Turn off your TVs, dim the lights and grab a sweater, kids. As of March 10, Nova Scotia Power has received approval to go ahead with an 8.9 percent power rate increase, or in more digestible terms, about seven extra dollars a month for what Nova Scotia Power calls “the typical household.” No word yet on what exactly Nova Scotia Power considers “the typical household” (we bet it isn’t geothermal), but we’re pretty confident that the typical household resident isn’t thrilled about the second major power rate increase in just under a year. Of course, any disgruntled Nova Scotia Power customers are always free to switch their service over to…uh….
Thanks to one of the freakiest non-winters in recent history, the municipality has decided to prematurely lift its oft-maligned winter parking ban. Now, residents are free to park wherever they want! Well, except for the provincial overnight winter parking ban, which remains in effect until the end of the month. For those of you keeping score at home, that means there is still no parking permitted from 1am to 7am on streets and roads located in the former County of Halifax and maintained by the Nova Scotia Department of Transportation and Public Works. Got that? No, neither do we.
The 2006 Commonwealth Games are now underway in Melbourne, Australia, after an official opening ceremony on March 15. For the 17-person Nova Scotia delegation in attendance at the Games, including former premier John Hamm and Halifax mayor Peter Kelly, the real games began over the weekend. On Saturday and Sunday, the delegation made their carefully scripted presentation (you know—the one that justified the $500,000 budgeted for the Australian journey) to the Commonwealth Games Federation’s executive board and general assembly. Early reports suggest that the Halifax presentation was well received in Melbourne, but support for the bid may be slipping at home. A Corporate Research Associates Inc poll released last week suggests that Metro residents have lost some of their enthusiasm about hosting the Games. Talk about awkward timing—who’s going to break it to the delegation when they get home?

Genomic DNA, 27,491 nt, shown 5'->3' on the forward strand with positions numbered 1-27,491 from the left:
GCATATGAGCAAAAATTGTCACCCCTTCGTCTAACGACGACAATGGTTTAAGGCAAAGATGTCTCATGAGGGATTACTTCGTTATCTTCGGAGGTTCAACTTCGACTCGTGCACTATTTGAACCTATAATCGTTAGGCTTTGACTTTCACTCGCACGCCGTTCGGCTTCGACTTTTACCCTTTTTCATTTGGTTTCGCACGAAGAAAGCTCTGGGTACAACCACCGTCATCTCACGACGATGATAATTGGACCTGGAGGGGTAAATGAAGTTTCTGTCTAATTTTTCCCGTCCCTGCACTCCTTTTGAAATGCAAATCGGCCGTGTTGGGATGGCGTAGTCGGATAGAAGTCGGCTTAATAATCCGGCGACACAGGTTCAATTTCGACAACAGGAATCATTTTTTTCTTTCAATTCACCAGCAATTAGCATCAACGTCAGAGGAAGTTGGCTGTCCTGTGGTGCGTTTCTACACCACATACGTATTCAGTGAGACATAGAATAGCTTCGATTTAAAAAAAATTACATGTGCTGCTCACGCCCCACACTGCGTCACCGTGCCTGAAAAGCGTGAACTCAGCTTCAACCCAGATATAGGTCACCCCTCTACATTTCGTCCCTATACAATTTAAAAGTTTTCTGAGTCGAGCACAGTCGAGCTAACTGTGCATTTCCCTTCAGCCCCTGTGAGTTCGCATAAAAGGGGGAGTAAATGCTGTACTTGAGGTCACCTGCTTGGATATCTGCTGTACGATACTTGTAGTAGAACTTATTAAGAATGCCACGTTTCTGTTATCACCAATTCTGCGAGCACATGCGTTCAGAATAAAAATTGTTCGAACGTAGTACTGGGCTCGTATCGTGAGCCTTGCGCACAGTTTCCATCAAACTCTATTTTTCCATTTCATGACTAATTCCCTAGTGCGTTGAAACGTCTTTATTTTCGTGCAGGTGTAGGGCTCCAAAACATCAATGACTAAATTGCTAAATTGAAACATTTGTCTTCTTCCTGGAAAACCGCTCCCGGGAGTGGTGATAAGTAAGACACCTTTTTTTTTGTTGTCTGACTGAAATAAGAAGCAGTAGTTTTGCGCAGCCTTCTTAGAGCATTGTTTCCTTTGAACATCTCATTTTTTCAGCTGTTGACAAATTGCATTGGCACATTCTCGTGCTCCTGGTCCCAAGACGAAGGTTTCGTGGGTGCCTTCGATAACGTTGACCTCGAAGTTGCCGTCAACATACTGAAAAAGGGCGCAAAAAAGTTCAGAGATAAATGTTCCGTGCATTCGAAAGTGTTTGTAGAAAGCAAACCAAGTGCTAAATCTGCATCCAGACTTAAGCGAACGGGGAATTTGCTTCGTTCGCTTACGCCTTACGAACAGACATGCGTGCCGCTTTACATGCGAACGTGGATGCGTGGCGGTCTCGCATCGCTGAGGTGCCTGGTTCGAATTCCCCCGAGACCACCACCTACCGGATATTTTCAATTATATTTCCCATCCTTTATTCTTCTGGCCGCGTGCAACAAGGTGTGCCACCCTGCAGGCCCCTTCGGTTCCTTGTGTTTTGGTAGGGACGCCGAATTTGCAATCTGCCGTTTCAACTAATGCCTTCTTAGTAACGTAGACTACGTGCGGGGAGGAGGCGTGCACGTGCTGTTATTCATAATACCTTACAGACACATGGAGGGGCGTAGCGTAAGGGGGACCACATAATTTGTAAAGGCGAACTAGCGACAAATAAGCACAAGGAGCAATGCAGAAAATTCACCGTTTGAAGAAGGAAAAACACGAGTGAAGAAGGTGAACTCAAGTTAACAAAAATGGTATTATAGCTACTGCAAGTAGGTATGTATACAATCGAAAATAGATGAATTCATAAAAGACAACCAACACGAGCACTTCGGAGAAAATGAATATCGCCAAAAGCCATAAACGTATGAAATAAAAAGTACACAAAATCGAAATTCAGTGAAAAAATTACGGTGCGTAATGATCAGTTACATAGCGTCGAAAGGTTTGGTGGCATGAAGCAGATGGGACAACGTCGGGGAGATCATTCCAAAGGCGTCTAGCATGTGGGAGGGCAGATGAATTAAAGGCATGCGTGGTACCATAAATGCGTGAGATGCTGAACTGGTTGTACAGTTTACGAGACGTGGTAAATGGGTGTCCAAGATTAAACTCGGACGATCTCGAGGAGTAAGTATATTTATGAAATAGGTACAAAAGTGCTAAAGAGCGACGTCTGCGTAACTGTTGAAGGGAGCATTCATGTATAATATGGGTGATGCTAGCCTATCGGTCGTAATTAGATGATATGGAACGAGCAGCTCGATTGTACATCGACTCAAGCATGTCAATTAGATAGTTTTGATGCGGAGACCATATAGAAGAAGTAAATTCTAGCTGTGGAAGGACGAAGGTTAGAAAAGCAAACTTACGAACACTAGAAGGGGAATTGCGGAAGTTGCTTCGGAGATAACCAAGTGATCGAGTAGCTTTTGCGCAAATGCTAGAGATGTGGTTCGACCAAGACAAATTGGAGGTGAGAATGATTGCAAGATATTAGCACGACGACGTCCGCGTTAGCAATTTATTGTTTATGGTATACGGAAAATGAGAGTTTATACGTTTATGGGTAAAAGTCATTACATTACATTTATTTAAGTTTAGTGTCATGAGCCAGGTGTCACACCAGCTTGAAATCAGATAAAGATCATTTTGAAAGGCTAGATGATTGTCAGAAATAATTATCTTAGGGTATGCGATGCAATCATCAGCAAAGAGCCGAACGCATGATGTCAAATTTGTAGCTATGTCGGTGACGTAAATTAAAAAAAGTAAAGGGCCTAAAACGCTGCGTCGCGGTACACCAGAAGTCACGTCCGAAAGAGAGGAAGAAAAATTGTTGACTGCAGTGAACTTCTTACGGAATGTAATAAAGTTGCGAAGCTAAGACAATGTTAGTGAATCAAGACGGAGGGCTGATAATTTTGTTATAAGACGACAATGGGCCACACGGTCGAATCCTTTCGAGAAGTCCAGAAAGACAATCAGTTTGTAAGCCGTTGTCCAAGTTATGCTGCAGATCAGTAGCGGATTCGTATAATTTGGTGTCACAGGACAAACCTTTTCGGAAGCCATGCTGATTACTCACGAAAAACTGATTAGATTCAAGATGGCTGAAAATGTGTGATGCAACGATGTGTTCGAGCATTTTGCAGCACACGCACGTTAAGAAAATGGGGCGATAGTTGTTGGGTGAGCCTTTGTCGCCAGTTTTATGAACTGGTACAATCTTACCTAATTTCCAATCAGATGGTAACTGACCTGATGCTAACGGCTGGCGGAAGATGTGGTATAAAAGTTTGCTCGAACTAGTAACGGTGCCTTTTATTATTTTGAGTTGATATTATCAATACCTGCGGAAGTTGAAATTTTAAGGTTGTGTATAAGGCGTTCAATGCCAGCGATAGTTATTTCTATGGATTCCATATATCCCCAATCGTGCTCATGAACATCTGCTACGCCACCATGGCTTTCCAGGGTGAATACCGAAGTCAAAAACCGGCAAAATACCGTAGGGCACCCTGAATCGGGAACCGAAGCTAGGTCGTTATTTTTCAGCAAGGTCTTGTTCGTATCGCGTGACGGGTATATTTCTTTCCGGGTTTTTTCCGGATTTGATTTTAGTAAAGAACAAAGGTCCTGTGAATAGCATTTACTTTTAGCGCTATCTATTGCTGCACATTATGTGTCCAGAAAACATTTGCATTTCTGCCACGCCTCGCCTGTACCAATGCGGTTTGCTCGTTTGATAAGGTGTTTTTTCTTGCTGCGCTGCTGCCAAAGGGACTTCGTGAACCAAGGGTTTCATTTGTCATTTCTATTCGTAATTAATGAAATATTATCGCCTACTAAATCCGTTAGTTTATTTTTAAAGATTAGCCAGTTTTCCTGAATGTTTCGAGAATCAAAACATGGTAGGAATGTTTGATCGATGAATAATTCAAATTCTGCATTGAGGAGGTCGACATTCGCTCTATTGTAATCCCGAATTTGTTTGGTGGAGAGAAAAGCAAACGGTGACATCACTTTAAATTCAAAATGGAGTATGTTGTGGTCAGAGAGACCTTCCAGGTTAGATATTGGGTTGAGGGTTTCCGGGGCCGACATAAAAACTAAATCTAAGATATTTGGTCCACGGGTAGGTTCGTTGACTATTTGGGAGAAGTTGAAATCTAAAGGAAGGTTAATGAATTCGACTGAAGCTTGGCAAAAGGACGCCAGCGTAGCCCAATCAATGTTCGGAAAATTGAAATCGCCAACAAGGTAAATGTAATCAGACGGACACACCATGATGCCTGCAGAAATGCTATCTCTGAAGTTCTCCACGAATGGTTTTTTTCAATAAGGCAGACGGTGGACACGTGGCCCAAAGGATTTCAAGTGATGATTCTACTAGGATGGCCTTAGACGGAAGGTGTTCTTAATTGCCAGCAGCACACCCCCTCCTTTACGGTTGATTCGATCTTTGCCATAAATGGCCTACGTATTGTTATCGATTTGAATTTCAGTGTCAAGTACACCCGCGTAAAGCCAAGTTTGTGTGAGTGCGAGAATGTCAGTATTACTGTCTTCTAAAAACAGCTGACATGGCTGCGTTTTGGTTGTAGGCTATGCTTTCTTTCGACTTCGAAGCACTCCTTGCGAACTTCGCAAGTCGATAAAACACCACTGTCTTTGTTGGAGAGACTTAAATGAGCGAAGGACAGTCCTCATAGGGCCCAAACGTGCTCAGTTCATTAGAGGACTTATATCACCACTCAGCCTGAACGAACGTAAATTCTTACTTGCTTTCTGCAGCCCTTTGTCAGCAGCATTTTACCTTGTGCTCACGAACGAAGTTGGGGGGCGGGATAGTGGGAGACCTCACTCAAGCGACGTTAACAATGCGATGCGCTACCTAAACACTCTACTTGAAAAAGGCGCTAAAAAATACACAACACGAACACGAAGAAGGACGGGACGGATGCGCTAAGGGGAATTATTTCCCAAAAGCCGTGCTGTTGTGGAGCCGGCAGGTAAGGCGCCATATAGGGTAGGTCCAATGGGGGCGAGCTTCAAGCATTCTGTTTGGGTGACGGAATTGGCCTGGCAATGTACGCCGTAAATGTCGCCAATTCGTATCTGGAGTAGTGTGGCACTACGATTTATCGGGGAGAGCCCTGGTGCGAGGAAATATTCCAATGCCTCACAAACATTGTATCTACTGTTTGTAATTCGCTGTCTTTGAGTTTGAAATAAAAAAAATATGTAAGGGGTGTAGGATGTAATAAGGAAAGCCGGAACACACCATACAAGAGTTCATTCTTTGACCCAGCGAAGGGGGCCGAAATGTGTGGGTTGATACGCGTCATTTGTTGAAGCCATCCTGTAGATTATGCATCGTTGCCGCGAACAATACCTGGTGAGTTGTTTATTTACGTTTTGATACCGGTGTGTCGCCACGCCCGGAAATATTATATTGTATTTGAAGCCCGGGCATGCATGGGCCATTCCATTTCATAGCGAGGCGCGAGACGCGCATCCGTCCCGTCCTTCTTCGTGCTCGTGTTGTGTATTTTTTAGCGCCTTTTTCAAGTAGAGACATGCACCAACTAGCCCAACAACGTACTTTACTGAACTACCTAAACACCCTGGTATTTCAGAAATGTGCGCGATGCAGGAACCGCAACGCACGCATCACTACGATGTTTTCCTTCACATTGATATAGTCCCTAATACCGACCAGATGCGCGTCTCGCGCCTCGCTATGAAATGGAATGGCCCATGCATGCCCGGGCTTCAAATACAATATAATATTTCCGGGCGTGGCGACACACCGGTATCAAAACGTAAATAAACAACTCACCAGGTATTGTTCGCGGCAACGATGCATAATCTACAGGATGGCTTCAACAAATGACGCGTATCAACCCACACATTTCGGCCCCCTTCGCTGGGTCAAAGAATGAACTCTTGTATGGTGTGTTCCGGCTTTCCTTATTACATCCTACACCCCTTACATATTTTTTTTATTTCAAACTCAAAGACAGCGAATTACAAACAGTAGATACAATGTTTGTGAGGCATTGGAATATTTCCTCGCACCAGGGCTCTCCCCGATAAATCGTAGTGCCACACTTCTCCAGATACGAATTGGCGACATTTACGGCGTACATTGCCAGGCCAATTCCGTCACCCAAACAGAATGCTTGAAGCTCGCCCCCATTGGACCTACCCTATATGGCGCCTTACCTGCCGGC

Speaking of getting home, the Enfield International Airport—excuse us, the Halifax International Airport—recently placed first in three separate categories as part of an international airport customer satisfaction survey. Among the accolades, the International Air Transport Association survey ranked Halifax first in overall passenger satisfaction among airports that serve less than five million passengers—for the third year in a row. This year’s triumph comes as a bit of a surprise for the HIA, given the fog problems and runway reconstruction that led to delays and cancellations for thousands of Halifax travellers last July. Must not have been when they were taking the survey.
A taxi safety committee wants city council to consider installing cameras in all metro cabs. The mandatory camera proposal was inspired by Winnipeg, which made cabbie video cameras mandatory in 2002, and have since seen a significant drop in incidents of violent crime committed against local cab drivers. If such a plan were ever adopted here in Halifax, a small fare increase would likely cover the cost of driver safety.
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